A year-long trivial pursuit for the over-educated

John Walsh finds a small, but most determined, cabal of puzzle fanatics

TODAY SEES a hot event in Literary Quiz Land. On to 500 welcome mats all over the nation will plop 500 envelopes containing the newest instalment of the longest-running and most difficult literary competition in the world: Nemo's Almanac, now in its 108th year

A modest, severe, 32-page booklet with a red cover containing the Questions, a reminder of the Rules, the Answers to last year's Nemo, the list of 1998 winners and some concluding Remarks by the quiz-setter, it has as its first striking feature the quantity of white space. The quotations are grouped by theme (unicorn poems, rain poems, poems starting: "There was a time...") and ranged by month, six a month, each page of quotations faced by a blank page, to be gradually, slowly filled up with names of poets, novelists, dramatists and essayists and the works from which the quotations come. The dogged struggle to track down their provenance will occupy literary sleuths for a whole year, until they're put out of their misery in September 1999.

The quiz is excruciatingly difficult. There are 72 quotations (73 if you count the one on the cover) and even the smugly well-read will feel as if they've been opening the wrong books all their lives. Hardly anybody ever gets all the answers right. Out of a possible total of 730 points (10 for each full chapter-and-verse answer) last year's winners could reach only the high 600s. Top score was 674 from Nancy, Lady Henley, a brilliant but low-profile aristocratic polymath living in Cerne Abbas who has won so often that she is currently ineligible for any prize. Instead the crown and bays went to Allan Hollinghurst and Francis Wyndham, with 658 points - the prize-winning novelist and literary journalist submit entries as a team. Second was DJW Williams, an academic. And third was the, possibly pseudonymous, G Ingli James, who, according to rumour, treats the quiz as a full-time job, if not a profession. All these names recur constantly in any conversations about Nemo.

This year's winners are Hollinghurst and Wyndham (but they're ineligible, since they won last year), Williams and Ingli James. Lady Henley is having an off-year, trailing at joint ninth. Most responders are in the winners' list each year, at about the same ranking. Remarkably they've never met en masse for a Nemo party, though a previous editor, the Oxford don and poet John Fuller, tried to organise a centenary thrash. The best English traditions of gifted amateurism and discreet obsession are all to be found.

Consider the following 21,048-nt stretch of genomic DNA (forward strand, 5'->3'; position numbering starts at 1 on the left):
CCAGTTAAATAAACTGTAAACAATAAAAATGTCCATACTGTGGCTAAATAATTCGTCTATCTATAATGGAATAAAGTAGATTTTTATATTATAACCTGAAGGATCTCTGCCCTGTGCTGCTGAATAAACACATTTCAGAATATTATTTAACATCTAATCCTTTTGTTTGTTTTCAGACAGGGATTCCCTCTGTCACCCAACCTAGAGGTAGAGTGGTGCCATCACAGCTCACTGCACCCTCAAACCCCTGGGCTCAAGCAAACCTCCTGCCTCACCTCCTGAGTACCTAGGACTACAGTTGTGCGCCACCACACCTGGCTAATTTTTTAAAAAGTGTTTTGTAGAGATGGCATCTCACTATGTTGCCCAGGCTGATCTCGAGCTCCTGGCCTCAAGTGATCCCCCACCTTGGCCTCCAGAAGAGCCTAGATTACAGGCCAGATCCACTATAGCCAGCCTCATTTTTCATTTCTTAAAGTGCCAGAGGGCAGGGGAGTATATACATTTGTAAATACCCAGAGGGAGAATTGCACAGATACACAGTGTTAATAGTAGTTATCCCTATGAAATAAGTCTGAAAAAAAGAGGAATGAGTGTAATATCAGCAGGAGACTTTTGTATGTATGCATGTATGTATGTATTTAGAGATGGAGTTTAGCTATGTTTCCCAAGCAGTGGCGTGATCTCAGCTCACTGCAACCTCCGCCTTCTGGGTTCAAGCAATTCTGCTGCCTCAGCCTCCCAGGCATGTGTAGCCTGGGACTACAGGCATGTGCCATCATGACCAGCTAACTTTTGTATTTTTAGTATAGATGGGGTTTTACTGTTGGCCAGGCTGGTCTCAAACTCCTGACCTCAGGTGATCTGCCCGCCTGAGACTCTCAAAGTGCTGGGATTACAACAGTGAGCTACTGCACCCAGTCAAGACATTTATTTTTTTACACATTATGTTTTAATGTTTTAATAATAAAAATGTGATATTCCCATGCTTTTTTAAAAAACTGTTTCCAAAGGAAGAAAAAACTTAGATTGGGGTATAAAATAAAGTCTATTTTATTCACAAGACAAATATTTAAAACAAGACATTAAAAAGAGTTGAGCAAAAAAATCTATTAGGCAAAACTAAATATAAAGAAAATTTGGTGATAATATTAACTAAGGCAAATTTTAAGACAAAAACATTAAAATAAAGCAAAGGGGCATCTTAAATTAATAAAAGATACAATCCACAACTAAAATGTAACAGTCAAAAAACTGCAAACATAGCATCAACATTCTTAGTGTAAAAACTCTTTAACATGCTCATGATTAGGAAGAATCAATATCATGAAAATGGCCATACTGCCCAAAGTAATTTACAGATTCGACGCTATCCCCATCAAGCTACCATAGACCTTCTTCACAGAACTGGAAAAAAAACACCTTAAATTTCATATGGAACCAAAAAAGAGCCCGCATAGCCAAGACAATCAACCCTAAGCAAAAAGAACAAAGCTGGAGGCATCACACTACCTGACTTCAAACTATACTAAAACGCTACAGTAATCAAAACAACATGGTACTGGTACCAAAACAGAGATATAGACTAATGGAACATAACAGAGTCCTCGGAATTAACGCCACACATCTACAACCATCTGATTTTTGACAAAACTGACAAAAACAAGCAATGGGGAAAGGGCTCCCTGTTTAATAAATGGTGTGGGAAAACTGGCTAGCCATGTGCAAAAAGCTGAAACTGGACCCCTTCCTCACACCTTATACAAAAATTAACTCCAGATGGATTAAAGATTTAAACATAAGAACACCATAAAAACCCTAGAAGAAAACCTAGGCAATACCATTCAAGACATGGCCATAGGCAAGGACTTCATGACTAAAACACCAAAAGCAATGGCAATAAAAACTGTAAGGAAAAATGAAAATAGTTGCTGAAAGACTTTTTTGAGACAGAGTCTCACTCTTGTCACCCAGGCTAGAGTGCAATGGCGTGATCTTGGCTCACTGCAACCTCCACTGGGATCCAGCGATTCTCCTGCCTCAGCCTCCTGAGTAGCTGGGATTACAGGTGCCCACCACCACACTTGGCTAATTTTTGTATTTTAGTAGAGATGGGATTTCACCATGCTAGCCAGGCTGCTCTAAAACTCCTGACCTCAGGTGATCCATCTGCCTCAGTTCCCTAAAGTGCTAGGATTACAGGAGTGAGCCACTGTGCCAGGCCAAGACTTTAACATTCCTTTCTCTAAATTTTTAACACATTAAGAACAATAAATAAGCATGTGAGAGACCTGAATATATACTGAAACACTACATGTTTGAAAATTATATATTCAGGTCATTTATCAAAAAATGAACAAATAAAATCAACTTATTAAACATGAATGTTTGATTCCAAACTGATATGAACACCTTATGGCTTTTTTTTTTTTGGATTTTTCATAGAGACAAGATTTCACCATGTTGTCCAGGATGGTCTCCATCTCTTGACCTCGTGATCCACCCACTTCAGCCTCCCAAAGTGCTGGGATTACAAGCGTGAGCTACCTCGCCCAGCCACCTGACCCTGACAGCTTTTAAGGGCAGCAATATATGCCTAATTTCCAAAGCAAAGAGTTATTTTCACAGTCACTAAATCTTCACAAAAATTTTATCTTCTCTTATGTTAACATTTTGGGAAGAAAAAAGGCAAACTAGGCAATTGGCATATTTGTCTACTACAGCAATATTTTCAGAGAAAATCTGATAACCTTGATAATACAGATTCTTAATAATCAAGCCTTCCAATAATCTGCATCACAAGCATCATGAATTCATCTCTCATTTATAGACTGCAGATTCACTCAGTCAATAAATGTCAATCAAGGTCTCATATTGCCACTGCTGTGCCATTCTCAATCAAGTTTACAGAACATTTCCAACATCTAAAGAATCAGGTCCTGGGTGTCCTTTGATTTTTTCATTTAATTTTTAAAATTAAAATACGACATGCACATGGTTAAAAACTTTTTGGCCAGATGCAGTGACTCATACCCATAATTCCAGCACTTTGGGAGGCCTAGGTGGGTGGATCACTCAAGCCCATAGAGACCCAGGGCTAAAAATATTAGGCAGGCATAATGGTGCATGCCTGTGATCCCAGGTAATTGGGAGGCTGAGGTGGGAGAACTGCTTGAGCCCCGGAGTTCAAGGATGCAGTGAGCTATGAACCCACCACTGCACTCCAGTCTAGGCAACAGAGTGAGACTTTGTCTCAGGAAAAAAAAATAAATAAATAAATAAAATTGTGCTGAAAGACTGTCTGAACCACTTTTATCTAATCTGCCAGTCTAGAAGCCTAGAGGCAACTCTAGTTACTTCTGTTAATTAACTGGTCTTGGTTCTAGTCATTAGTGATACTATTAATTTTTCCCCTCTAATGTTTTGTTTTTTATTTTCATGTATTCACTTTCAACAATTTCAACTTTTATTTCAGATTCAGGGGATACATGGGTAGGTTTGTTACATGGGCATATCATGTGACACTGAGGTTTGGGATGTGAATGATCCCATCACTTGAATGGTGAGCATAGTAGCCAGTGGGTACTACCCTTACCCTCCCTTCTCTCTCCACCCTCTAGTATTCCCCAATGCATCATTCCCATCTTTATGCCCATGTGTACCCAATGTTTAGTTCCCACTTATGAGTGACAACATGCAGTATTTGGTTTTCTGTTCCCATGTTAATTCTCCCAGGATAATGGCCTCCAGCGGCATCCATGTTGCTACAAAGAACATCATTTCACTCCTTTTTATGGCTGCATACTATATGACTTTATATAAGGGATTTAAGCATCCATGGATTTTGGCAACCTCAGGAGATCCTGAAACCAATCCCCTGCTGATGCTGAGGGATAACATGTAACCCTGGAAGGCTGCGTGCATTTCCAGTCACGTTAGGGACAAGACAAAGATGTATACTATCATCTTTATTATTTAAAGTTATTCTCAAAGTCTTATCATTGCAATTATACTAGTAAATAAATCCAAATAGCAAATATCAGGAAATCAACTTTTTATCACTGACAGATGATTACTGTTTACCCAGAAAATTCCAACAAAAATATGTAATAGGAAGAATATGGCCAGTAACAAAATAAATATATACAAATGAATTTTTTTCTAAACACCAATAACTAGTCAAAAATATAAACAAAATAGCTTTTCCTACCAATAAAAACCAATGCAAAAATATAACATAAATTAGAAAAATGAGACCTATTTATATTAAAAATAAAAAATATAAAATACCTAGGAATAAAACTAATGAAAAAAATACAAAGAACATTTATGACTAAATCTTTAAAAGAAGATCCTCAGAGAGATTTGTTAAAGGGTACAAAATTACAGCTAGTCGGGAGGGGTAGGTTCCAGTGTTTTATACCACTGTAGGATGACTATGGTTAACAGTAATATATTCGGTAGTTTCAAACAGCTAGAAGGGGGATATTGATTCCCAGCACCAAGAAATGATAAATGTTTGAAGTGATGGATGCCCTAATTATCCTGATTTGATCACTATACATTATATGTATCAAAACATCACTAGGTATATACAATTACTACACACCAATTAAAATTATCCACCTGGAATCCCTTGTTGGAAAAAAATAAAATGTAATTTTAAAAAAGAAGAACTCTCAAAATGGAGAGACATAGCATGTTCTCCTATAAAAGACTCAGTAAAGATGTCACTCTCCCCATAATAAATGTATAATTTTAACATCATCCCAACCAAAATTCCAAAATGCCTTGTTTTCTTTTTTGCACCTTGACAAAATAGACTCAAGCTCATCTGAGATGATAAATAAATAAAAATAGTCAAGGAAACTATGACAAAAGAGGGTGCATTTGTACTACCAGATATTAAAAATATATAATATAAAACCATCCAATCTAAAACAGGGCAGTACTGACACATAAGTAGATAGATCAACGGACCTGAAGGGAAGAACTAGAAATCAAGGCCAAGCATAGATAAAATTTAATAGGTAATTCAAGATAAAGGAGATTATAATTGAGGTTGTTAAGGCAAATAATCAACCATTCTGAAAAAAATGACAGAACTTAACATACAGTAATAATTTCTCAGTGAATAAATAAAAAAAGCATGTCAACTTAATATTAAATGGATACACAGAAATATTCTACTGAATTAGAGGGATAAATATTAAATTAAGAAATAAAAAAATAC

The quiz is now run by Gerard Benson, 67, a Bradford-based writer who performs with the Barrow Poets and chooses the Poems on the Underground. He is only the almanac's seventh editor-cum-quiz-setter in 108 years. Before him, Allan Hollinghurst took over from John Fuller, who inherited it from a Stow-on-the-Wold bookshop owner, Katherine Watson... and so on back to the Victorian governess who started the whole thing as a test for her bookish charges.

Nemo's Almanac is not endowed by any grant or Arts Council bursary. It's a labour of love that passes from one individual to the next. Mr Benson finances it himself, and sells it by post at pounds 2 a hit, and keeps the profit - perhaps pounds 500.

"Of course, you can include some obscure writers," he says, "But there are many names from the canon, too. I think you'll find a dozen or 18 writers who'd be on anyone's A-list of famous poets and novelists. One year, one of my predecessors didn't make the questions sufficiently difficult, and people were getting everything right and handing them in by Christmas." He sounded shocked. "This year the most difficult writer to get was Archibald McLeish, followed by Sylvia Townsend Warner and Stephen Leacock. I was surprised how unfamiliar people were with Stephen Leacock."

So fanatical do the Nemo brigade become that ad hoc cabals of quotation- swappers meet to offer each other a "3 March" (from Richard Jefferies's Wild Life in a Southern County) in return for a "4 April" (Dorothy Wordsworth's Grasmere Journal, 30 January 1802). Even Lady Henley is not above a little horse-trading. Jonathan Barker, who used to run the Arts Council Poetry Library, with its quotation-tracing service, refused to help Nemo-chasers' mad-eyed sleuthing, which threatens to inconvenience genuine poem-seekers. Quizzers were known to offer Mr Barker bottles of Scotch, and no questions asked, for the answer to "1 June" (HG Wells's The History of Mr Polly). Helen Gardner, the Oxford English don and champion of the metaphysical poets, went mad looking for clues. She ended her life convinced that the almanac was communicating with her in code. Others have employed research students; while Sir Charles Clay, the almanac's most devoted lifelong fan, died at 96 saying: "I've just found 2 October..."

Write off for this 32 pages of blissful torture to: Gerard Benson, 46 Ashwell Road, Manningham, Bradford BD8 9DU. `Nemo's Almanac' costs pounds 2 (inc p+p), and that's not a misprint

Have you tried new the Independent Digital Edition apps?
Arts and Entertainment

ebooksNow available in paperback
Arts and Entertainment

ebooks
Arts and Entertainment
Christopher Eccleston (centre) plays an ex-policeman in this cliché-riddled thriller

TV review
Arts and Entertainment
Lena Headey looks very serious as Cersei Lannister in Game of Thrones

TV This TV review contains spoilers
Arts and Entertainment

film
Arts and Entertainment
Wiz Khalifa performs on stage during day one of the Wireless Festival at Perry Park in Birmingham

music
Arts and Entertainment
Festival-goers soak up the atmosphere at Glastonbury

music

Arts and Entertainment
Star Wars creator George Lucas

film

Arts and Entertainment

music

Arts and Entertainment